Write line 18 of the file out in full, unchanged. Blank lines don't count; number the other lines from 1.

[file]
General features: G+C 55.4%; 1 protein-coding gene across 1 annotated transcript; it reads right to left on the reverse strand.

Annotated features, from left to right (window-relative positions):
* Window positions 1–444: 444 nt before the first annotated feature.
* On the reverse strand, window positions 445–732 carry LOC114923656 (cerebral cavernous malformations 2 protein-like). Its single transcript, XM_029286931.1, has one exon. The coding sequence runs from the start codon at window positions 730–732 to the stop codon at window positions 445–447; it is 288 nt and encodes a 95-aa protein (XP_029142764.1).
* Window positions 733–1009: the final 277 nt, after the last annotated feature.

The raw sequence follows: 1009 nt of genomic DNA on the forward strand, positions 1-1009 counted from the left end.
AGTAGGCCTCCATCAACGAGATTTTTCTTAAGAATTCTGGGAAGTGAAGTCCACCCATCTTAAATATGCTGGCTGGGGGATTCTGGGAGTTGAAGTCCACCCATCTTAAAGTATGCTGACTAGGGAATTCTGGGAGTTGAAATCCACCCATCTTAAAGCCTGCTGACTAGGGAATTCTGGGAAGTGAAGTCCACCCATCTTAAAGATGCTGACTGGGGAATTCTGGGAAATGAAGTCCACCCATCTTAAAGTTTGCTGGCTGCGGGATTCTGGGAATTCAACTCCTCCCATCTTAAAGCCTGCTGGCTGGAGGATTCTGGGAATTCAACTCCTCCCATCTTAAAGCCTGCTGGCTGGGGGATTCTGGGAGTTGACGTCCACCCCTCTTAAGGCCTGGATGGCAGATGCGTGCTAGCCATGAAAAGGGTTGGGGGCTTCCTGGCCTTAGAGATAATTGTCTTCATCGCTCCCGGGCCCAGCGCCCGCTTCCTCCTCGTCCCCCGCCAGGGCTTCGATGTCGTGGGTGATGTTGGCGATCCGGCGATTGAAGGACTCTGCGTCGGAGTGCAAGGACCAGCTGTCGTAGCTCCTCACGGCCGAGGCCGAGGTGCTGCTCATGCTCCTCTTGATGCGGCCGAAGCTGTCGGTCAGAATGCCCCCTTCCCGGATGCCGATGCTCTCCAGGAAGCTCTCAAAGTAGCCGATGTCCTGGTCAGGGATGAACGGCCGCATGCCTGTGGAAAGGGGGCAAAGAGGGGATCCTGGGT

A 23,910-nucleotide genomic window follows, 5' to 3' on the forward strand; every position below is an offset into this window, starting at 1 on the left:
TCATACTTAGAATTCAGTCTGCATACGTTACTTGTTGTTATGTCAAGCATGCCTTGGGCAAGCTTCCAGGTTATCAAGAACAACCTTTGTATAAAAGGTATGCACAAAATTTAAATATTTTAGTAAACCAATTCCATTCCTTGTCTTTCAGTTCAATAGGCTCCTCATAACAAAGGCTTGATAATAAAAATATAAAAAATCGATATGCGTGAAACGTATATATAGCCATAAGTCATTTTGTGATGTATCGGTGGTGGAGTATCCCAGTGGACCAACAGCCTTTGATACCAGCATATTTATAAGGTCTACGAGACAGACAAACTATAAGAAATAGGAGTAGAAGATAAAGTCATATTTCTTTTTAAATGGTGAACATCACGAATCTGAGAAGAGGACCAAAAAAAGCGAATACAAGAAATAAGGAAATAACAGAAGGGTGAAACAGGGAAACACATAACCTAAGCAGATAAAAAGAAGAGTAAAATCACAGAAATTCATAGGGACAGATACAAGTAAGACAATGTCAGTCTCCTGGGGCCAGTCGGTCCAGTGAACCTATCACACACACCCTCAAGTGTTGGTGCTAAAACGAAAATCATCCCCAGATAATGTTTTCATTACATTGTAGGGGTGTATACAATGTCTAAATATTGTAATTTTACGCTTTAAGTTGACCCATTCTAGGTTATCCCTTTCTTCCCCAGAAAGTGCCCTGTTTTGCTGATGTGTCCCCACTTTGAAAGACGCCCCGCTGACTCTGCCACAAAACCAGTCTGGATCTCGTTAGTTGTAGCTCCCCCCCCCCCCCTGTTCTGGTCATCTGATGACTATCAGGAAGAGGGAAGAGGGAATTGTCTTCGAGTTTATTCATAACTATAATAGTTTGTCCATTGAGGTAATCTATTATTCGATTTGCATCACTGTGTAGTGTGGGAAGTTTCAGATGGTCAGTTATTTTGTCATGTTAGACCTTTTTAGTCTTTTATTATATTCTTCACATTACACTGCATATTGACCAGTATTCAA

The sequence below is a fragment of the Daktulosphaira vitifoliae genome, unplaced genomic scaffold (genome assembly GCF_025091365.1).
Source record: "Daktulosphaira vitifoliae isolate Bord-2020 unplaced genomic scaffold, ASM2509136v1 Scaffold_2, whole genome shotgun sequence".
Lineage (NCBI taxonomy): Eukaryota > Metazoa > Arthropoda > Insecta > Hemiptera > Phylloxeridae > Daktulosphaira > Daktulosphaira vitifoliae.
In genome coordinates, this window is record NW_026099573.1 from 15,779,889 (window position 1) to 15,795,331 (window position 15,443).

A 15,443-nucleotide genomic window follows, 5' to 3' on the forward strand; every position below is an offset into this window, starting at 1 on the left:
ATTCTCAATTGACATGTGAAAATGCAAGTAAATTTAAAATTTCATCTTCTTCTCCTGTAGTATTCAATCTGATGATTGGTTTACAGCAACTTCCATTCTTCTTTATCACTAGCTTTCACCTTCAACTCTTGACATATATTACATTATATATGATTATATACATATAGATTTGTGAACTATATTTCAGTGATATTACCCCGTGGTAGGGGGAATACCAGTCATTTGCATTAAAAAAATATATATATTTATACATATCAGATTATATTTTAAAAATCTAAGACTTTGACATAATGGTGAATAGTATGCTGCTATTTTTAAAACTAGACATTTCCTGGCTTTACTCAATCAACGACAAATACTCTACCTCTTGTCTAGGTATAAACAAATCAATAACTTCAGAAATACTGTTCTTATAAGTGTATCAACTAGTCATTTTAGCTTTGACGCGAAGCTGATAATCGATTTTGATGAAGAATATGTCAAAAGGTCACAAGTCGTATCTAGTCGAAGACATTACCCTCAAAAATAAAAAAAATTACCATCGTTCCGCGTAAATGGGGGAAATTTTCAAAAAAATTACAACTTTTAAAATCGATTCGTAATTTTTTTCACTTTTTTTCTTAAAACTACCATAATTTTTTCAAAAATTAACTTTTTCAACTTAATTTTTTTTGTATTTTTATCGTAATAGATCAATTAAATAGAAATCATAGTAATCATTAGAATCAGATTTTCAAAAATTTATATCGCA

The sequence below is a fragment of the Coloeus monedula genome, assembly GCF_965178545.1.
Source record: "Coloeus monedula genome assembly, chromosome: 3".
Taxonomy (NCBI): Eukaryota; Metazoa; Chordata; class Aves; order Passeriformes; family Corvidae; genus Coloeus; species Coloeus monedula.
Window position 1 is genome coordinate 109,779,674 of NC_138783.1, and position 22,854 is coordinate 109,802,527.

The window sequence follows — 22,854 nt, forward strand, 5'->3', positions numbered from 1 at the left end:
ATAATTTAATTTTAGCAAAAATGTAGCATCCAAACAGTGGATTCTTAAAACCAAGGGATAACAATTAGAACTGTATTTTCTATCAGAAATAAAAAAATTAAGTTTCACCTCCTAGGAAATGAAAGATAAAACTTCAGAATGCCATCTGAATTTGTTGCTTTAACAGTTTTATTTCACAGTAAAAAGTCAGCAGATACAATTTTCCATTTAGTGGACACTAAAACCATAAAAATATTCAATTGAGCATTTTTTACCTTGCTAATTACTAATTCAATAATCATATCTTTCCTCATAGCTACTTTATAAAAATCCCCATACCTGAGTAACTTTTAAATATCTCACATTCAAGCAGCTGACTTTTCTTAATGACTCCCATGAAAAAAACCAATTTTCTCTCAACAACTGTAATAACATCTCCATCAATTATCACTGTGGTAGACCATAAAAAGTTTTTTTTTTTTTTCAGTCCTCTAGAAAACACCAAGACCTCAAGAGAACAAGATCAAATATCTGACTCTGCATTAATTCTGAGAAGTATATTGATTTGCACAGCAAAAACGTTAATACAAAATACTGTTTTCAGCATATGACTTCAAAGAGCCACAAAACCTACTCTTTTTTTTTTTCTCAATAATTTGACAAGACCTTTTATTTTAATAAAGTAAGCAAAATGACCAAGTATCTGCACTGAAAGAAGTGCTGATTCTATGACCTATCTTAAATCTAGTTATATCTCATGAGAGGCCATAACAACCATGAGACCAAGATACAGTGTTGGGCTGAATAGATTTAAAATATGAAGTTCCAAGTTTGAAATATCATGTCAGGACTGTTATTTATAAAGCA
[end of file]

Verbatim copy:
Taxonomy (NCBI): Eukaryota; Metazoa; Chordata; class Aves; order Passeriformes; family Corvidae; genus Coloeus; species Coloeus monedula.